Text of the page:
Having said all of that, and difficult though it still feels to accept that I have a right to that third session, I think that it is already proving helpful, and that in itself is frightening. Frightening, because if therapy progresses more quickly, the end of therapy will come sooner and that is an eventuality that I still cannot bear to think about. Twice now, that extra session has allowed a topic that came into play at the start of the week, to conclude or resolve in a way that simply would not have been possible in just two sessions. I asked my therapist what would have happened if we hadn’t had that third session, to which she replied: “It would have taken longer”. But how much longer, I wonder? It’s not simply that the discussion would have been postponed until the following week. Depending on what else happened during the gap over the weekend; how my thoughts or feelings changed; and how long it took to ‘peel back’ the layers of the working day and my working self – it might have been quite some time before we reached the same point. The third session follows quickly on from the second, and no time is wasted ‘changing gear’ from the day – it feels as though my emotions are more readily accessible. I think that, as well as the additional time, makes it possible to get to the heart of things and to start challenging and changing, much more quickly.

Changing gear in therapy is always difficult, and that third session has really brought home to me again, how emotionally and physically exhausting therapy can be. That gruelling hour I referred to at the start of this post can leave me feeling wiped out for days, and it’s also having a temporary impact on the way I’m processing therapy, and how this comes out in my writing. There was a similar effect last year – looking back, I wrote slightly fewer posts in September 2014 as I adjusted to the move from one to two sessions a week. Right now, I cannot even begin to see how to write about some of things I have been exploring in therapy over the last few weeks. As my therapist has said, a number of markers have been put down – issues which are not ‘done with’, but which have been brought to a helpful conclusion for now, to be visited again later. And when that happened I felt I really needed to take a breath – to leave the subject while it either lies dormant for a while or is worked on subconsciously. In the past, the material of therapy used to occupy a very large part of my thinking space in between sessions, and that came out in my blog posts which themselves were part of the processing. Over the last couple of weeks I have hardly thought about the material of therapy in between sessions, and I haven’t yet felt able to write about it.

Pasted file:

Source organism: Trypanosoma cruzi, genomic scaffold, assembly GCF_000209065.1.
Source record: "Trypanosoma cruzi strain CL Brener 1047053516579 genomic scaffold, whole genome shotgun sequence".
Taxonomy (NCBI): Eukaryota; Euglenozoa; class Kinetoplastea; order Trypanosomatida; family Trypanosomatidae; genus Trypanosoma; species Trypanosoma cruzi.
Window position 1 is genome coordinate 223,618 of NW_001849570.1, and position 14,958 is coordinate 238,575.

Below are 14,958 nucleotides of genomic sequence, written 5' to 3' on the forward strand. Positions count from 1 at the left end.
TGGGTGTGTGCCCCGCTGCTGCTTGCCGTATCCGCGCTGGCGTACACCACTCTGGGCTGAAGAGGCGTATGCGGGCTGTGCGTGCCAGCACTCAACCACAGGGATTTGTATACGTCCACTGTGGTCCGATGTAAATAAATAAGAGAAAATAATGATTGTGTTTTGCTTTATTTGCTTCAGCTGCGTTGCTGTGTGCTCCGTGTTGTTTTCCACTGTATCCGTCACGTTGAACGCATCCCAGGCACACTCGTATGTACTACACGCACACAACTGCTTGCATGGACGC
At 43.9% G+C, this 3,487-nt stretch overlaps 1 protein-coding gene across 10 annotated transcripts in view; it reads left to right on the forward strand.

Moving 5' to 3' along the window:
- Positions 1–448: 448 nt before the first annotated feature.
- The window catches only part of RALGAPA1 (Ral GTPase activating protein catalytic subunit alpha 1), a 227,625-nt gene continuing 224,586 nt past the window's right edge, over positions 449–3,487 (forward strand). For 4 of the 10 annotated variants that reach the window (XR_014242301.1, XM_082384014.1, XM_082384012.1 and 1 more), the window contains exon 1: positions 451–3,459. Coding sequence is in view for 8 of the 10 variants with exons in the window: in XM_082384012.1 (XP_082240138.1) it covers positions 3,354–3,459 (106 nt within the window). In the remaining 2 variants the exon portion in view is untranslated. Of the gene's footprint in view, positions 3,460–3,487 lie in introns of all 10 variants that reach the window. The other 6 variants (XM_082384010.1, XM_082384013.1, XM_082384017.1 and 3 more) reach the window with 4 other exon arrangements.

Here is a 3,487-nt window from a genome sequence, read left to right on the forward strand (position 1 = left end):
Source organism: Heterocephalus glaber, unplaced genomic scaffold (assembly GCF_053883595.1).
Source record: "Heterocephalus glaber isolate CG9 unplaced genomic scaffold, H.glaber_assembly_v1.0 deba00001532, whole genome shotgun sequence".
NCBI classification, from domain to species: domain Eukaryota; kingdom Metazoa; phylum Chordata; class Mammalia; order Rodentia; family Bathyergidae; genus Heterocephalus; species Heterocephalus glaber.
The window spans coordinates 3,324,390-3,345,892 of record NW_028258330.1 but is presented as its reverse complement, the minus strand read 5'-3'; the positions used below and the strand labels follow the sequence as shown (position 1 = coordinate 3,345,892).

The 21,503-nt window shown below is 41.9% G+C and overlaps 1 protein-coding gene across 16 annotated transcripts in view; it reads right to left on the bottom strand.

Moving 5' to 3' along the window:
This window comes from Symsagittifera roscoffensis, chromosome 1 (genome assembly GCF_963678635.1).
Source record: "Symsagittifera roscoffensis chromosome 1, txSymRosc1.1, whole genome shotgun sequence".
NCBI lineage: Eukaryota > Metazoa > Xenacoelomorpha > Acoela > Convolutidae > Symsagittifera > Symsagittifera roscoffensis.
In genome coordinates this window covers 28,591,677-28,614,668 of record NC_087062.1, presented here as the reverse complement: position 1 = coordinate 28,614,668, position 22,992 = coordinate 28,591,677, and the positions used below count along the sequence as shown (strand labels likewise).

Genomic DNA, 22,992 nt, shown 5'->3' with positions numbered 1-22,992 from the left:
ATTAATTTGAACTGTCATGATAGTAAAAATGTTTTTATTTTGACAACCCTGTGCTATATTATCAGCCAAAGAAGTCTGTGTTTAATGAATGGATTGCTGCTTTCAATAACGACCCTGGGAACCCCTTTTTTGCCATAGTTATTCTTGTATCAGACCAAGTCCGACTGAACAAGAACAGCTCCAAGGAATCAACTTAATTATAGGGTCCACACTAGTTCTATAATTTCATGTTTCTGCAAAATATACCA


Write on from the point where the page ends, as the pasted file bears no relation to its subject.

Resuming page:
I know that that will change – and there is so much I eventually want and need to write about, that has happened over the last few weeks. Some very important work has been done and I have come to a number of valuable realisations. I feel as though I have crested wave after wave of a therapy storm, and those waves are still coming. In the meantime, for those who may not have experienced therapy, but who want to know a little of what that can feel like, I can do no better than refer you to a couple of excellent posts by psychotherapists who, having been in both the client’s and the therapist’s chair, can attest to the fact that what it takes to weather that storm and to stick it out, is courage – with not a cup of tea in sight, for it wouldn’t survive those rolling seas. And as is beautifully described in this post by Dr Gerald Stein, what you reap is what you sow – therapy doesn’t just take courage, it fosters it. It enables you not just to take the road less traveled, but eventually to be the road less traveled – a more authentic version of yourself.


A different kind of inner view: World Mental Health Day